A group of small Cornish primary schools have joined forces to help ensure their collective survival and success by adopting a team approach.
Pensilva, Coads Green, Delaware, Upton Cross and Gunnislake this week launched Caradon Co-operative Education Trust to enable the five schools to share resources, efficiencies and good ideas.
The move is in response to changes in national education funding which many, including Cornwall Council, see as a threat to schools with fewer than 120 pupils.
Debbie Stoneman, clerk to the steering committee that helped set up the new trust, said: "The new schools funding formula removes the protection small rural schools had previously, so it now seems certain that schools like ours will have only 60% of their 2010 budget come 2017.
"We've had to act to ensure that our schools remain at the heart of their communities.
"But establishing Caradon Co-operative Education Trust is about more than survival. By linking together we can improve the learning we offer our children – and that's the key thing.
"From opportunities for visits and driving down costs of computer equipment to saving money on paper and easing pupils' transition to secondary learning, we can improve the education we offer," said Mrs Stoneman.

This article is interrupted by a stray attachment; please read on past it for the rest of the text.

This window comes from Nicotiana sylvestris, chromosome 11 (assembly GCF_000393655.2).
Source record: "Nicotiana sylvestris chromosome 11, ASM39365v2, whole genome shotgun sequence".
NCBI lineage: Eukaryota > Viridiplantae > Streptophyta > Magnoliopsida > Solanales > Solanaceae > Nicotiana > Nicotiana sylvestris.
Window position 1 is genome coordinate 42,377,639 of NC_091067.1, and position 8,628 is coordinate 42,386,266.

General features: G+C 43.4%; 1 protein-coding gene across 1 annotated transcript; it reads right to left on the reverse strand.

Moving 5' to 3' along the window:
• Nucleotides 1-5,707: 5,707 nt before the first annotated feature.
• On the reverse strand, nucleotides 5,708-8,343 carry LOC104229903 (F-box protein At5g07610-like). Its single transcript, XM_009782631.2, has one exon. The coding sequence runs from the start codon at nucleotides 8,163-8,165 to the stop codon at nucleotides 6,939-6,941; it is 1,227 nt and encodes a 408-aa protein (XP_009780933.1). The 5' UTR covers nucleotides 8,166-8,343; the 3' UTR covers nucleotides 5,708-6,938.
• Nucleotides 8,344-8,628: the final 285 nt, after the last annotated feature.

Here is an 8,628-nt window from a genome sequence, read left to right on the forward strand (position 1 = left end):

"Given that all our members already aspire to and achieve the very highest standards, that's a very exciting proposition."
Several co-operatives have been established in Cornwall as a response to changes in education policy, from Helston and The Lizard to Liskeard, Torpoint and Camelford. They have been helped by the Co-operative College, the education wing of the Co-op familiar to all. Caradon Co-operative Education Trust has a governing body made up of representatives from all schools and is accountable to staff, parents and pupils.
"The overriding and burning ambition is to involve an entire community and as many of our local primary schools as possible in delivering the very best deal we can come up with together for our children," added Mrs Stoneman.